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27 Motherless Disney Characters

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While “happily ever after” may be a staple of Disney’s family fare, the legendary filmmaker’s own life wasn’t always so picture-perfect. The phenomenal box office success of Snow White and the Seven Dwarfs created a financial windfall for Walt and his brother, Roy, who used a portion of their newfound wealth to purchase a home for their parents in Hollywood. Less than a month after the elder Disneys moved into their new abode, a defective furnace caused their mother, Flora, to die from asphyxiation due to carbon monoxide poisoning.

Devastated and guilt-ridden, Walt never spoke of her death. And it’s this tragedy that some people point to in explaining why so many Disney movie characters are motherless. But, as Snopes.com explains, a quick look at the chronology shows that this theory doesn’t quite hold up, as Snow White had already been completed—and Pinocchio and Bambi were in production—when Disney’s mother passed away. Still, there’s no denying Disney’s propensity for motherless characters. Here are 27 of them (and counting). 

1. SNOW WHITE IN SNOW WHITE AND THE SEVEN DWARFS (1937)

Though much is made of Snow White’s stepmother, the Evil Queen, not a lot of information is given as to what happened to her biological mother—she isn’t even given a name. But a 1938 storybook of the tale, published by Disney, includes a picture of the original Queen and a brief description of her passing: “While Snow White was still in her cradle, the good Queen died. So all the little Princess could remember about her mother was a sweet lullaby she used to sing.” 

2. BELLE IN BEAUTY AND THE BEAST (1991)

More than 50 years after Snow White’s biological mother faded into the distance, so too did the mother of Belle, the beautiful young heroine who transforms her beast of a captor with love. All we know about Belle’s nameless mom is that she is deceased. 

3. PINOCCHIO IN PINOCCHIO (1940)

Considering that he’s not really a real boy, it makes sense that Pinocchio doesn't have a mother. But he does have the Blue Fairy, who does a fine job of filling that maternal role.

4. BAMBI IN BAMBI (1942)

Bambi may be the most famous of all motherless Disney characters, mostly because some insensitive soul somehow believed that it wouldn’t be totally traumatic to kids to sit idly by and watch (okay, hear) her get shot by a hunter.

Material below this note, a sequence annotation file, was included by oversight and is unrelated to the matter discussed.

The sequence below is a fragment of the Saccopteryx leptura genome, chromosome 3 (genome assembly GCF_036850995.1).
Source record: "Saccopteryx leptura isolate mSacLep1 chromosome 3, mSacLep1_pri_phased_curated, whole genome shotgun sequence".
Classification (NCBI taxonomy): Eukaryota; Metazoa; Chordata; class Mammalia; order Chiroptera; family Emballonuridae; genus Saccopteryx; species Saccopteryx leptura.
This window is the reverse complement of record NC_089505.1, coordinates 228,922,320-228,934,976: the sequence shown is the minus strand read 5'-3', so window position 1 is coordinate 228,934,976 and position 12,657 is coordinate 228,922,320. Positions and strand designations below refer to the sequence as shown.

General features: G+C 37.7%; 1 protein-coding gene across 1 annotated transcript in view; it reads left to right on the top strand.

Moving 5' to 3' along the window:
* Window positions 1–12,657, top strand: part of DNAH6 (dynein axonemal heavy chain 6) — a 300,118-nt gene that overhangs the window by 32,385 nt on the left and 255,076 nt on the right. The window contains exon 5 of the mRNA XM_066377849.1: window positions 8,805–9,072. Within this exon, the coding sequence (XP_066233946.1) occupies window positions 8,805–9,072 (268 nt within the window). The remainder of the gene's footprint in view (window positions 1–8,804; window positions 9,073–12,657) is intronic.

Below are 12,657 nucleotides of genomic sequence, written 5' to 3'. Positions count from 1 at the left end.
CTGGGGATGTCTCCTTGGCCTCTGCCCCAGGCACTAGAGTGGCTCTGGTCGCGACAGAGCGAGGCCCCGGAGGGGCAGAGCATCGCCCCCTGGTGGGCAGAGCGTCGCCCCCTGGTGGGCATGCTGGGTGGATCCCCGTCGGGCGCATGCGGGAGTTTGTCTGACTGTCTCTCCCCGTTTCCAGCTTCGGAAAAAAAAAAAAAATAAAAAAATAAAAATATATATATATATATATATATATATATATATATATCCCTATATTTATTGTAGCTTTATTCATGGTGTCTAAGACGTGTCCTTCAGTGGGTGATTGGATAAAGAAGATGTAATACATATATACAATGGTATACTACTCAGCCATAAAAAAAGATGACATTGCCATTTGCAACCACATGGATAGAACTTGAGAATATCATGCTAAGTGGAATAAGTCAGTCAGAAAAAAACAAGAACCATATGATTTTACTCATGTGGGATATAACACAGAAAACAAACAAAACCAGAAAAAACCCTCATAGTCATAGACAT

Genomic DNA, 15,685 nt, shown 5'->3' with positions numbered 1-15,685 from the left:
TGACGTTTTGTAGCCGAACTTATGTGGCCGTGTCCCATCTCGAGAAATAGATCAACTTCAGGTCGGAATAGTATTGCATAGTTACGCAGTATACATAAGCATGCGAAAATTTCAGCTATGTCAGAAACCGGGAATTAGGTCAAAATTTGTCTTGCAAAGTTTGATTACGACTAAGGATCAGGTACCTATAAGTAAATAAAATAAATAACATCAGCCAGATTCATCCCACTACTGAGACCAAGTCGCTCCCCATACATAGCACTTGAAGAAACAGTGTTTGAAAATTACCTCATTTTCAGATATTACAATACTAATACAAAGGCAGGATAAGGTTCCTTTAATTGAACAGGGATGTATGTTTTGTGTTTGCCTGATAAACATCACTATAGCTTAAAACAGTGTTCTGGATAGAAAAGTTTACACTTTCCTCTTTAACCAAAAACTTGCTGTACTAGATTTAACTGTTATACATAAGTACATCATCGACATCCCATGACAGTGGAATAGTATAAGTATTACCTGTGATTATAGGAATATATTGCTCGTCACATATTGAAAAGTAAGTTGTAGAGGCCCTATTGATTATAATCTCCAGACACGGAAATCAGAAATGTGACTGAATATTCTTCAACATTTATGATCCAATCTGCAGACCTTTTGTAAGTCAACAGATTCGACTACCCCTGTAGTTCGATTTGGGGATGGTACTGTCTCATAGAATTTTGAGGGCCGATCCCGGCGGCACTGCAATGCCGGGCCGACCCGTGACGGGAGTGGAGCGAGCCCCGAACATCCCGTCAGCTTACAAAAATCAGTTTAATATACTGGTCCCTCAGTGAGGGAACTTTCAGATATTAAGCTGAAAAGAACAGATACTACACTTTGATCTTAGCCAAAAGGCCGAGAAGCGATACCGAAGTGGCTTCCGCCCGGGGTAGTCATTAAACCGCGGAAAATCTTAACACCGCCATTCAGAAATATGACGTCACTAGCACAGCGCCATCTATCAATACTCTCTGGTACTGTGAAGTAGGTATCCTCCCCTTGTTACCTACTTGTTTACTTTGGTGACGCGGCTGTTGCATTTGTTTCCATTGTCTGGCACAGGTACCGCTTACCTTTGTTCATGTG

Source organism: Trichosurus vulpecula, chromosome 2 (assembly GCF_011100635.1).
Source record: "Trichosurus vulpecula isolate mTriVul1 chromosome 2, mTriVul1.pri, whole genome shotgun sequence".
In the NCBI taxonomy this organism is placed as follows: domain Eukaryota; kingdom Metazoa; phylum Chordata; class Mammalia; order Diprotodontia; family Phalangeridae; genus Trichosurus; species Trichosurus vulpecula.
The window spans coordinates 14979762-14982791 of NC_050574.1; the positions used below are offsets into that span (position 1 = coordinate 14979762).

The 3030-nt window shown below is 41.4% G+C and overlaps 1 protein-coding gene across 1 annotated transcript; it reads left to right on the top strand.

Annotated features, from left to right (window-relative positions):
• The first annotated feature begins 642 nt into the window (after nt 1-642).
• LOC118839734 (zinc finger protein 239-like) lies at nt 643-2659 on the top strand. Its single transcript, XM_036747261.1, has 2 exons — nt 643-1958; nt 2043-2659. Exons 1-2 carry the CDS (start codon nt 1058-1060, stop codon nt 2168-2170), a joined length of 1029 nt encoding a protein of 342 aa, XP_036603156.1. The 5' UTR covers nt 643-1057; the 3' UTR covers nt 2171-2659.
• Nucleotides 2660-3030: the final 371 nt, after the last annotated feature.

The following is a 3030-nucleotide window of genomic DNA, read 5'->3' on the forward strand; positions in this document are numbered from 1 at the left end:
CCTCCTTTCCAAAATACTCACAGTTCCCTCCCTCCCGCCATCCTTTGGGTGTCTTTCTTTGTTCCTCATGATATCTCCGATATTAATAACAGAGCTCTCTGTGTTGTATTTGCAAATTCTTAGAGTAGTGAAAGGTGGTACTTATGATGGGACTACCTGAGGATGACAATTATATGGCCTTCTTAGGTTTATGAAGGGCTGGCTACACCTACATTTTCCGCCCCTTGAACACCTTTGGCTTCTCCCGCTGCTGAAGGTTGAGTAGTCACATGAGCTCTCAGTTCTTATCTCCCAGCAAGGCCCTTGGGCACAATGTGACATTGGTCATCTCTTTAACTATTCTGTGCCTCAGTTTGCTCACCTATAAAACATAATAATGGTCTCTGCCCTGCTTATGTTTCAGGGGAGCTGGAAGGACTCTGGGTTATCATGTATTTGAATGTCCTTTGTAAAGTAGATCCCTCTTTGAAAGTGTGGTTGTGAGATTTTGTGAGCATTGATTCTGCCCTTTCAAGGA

5. TOD IN THE FOX AND THE HOUND (1981)

Because one ruthlessly murdered-by-a-hunter mom wasn’t enough, in 1981, the mother of Tod, the titular fox in The Fox and the Hound, suffered the same fate.

6. CINDERELLA IN CINDERELLA (1950)

The Evil Stepmother is yet another common Disney trope, and one that’s clearly related to Motherless Character Syndrome. In the case of Cinderella, it’s her doting father’s desire to make sure that his beloved daughter is attended to that leads him to marry the evil Lady Tremaine who, with her equally miserable daughters Anastasia and Drizella, turns Cinderella’s life into a living hell. Good thing she’s got a fairy godmother. 

7. PETER PAN IN PETER PAN (1953)

Peter Pan and his hooligan crew of Lost Boys may not have any mothers to speak of, but they do have Wendy Darling, who is surprisingly maternal, despite being just a kid herself. 

8. ARTHUR IN THE SWORD IN THE STONE (1963)

Arthur, a.k.a. Wart, a.k.a. Disney’s version of King Arthur in The Sword in the Stone, is an orphan who is taken under Merlin’s wing so that he may help him extract said sword from said stone and become the next king.

9. MOWGLI IN THE JUNGLE BOOK (1967)

Mowgli gets the short end of the parent stick in just about every version of The Jungle Book. Found parentless and wandering the jungle, he’s adopted into a family of wolf cubs, thanks to Raksha, who raises him. And though she doesn’t play a huge role in the series, in 1998’s live-action The Jungle Book: Mowgli’s Story, she is killed by the tiger Shere Khan toward the end of the movie. 

10. PENNY IN THE RESCUERS (1977)

Penny starts out The Rescuers as an orphan being held prisoner by a treasure hunter named Madame Medusa and ends it being adopted by new parents. 

11. OLIVIA FLAVERSHAM IN THE GREAT MOUSE DETECTIVE (1986)